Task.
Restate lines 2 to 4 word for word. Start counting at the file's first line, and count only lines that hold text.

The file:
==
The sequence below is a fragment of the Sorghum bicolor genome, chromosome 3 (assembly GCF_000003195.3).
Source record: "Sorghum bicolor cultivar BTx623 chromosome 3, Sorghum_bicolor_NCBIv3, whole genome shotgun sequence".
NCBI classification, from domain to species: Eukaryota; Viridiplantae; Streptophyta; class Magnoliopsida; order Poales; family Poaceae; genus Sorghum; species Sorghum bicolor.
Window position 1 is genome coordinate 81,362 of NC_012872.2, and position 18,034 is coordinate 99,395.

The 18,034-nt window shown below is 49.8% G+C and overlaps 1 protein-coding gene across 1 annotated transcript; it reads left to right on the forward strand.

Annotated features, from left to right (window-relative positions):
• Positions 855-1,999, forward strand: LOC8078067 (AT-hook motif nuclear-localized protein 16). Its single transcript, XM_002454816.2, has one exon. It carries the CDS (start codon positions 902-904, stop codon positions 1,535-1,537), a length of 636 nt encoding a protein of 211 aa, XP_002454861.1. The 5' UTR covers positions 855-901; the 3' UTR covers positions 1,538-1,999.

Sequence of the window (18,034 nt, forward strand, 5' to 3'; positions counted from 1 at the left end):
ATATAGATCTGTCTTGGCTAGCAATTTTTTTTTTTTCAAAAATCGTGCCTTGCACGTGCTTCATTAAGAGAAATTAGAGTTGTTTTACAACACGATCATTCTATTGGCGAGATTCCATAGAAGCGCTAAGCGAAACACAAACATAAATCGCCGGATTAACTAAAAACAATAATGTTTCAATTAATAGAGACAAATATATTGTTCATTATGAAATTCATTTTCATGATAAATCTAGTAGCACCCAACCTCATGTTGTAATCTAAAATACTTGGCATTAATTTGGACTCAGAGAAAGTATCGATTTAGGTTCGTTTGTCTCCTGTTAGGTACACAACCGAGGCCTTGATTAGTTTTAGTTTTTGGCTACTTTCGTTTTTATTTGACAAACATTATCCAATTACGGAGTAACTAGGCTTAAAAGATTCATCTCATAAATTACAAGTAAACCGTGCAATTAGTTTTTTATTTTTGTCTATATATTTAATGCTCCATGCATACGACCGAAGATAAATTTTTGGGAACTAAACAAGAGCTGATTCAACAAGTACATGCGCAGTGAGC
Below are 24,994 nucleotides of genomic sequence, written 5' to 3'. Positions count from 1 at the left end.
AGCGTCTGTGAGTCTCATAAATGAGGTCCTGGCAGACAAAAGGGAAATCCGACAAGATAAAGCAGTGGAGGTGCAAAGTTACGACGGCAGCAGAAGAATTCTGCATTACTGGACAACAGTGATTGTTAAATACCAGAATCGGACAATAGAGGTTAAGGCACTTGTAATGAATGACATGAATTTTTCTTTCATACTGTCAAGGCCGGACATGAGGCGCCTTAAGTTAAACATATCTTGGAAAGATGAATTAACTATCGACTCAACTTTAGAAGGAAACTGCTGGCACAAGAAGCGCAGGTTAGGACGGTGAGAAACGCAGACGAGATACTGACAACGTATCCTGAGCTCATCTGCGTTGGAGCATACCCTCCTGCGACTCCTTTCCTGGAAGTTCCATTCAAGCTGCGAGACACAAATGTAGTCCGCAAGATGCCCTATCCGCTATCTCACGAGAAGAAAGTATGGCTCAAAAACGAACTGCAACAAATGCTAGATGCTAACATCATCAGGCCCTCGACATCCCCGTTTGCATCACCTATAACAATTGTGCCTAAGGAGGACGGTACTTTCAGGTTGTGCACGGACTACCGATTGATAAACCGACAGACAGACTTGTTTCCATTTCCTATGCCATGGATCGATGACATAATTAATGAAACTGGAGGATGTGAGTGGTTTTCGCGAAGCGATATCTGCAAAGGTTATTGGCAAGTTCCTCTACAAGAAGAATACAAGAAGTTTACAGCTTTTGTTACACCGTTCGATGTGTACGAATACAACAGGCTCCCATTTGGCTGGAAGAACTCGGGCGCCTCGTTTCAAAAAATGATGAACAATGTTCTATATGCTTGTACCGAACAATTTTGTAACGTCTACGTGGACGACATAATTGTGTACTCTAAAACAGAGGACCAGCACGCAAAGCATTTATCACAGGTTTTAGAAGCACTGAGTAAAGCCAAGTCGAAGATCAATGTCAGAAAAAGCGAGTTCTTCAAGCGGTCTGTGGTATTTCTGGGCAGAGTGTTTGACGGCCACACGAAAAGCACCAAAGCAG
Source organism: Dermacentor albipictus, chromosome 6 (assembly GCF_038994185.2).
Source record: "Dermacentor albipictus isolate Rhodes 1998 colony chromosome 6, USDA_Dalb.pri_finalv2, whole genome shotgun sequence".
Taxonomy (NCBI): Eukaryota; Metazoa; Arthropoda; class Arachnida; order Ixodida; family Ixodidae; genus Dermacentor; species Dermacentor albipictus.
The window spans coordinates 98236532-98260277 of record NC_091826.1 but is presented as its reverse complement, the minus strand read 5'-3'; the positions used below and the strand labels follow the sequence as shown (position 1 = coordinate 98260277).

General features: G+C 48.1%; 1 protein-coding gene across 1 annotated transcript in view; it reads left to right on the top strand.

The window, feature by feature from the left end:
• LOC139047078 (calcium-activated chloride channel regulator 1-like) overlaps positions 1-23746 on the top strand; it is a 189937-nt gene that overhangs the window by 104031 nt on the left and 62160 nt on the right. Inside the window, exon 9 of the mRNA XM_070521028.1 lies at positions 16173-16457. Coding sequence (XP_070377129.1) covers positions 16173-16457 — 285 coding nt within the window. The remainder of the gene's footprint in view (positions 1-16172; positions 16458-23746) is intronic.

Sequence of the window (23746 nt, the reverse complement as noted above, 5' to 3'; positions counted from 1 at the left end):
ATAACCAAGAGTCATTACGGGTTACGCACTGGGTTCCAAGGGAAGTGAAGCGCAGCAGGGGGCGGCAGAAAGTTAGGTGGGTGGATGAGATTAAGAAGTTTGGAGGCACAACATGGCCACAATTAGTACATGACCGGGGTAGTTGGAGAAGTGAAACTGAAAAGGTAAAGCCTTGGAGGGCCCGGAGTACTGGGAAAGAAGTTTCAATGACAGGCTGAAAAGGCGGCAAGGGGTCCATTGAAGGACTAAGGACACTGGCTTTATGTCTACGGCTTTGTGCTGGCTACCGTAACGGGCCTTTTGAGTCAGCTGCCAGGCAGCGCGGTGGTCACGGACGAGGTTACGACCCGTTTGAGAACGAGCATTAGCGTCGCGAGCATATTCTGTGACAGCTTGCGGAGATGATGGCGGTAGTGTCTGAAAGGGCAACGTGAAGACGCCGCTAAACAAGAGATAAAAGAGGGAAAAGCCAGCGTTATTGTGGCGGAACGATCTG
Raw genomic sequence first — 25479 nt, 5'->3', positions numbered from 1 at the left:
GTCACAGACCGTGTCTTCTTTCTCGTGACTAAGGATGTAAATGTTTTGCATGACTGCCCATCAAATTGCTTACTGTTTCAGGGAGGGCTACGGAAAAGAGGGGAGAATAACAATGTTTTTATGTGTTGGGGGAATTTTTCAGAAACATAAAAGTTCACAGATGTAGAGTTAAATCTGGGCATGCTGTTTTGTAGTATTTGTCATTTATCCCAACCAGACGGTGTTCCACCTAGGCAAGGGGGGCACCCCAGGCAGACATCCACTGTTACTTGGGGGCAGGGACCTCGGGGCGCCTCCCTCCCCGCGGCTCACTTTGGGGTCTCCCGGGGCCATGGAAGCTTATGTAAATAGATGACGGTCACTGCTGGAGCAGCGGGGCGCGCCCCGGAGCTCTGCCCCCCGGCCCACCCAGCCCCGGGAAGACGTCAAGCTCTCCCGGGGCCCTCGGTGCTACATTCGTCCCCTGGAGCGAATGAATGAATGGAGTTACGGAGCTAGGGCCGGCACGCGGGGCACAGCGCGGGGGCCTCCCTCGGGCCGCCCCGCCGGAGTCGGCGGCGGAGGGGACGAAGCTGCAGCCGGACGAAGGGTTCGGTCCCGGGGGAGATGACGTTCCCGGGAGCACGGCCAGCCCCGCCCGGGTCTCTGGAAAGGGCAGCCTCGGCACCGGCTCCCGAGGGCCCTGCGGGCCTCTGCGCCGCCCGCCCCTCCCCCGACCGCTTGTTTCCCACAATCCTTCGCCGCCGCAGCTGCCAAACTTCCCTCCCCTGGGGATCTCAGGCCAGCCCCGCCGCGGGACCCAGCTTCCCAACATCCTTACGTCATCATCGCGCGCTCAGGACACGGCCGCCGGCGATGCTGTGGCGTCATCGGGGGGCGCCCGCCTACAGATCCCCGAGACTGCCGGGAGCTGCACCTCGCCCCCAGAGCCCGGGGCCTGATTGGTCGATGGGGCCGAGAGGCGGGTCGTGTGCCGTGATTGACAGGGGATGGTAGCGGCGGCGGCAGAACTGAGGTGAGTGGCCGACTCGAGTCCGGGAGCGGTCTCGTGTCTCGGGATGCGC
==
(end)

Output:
Source record: "Sorghum bicolor cultivar BTx623 chromosome 3, Sorghum_bicolor_NCBIv3, whole genome shotgun sequence".
NCBI classification, from domain to species: Eukaryota; Viridiplantae; Streptophyta; class Magnoliopsida; order Poales; family Poaceae; genus Sorghum; species Sorghum bicolor.
Window position 1 is genome coordinate 81,362 of NC_012872.2, and position 18,034 is coordinate 99,395.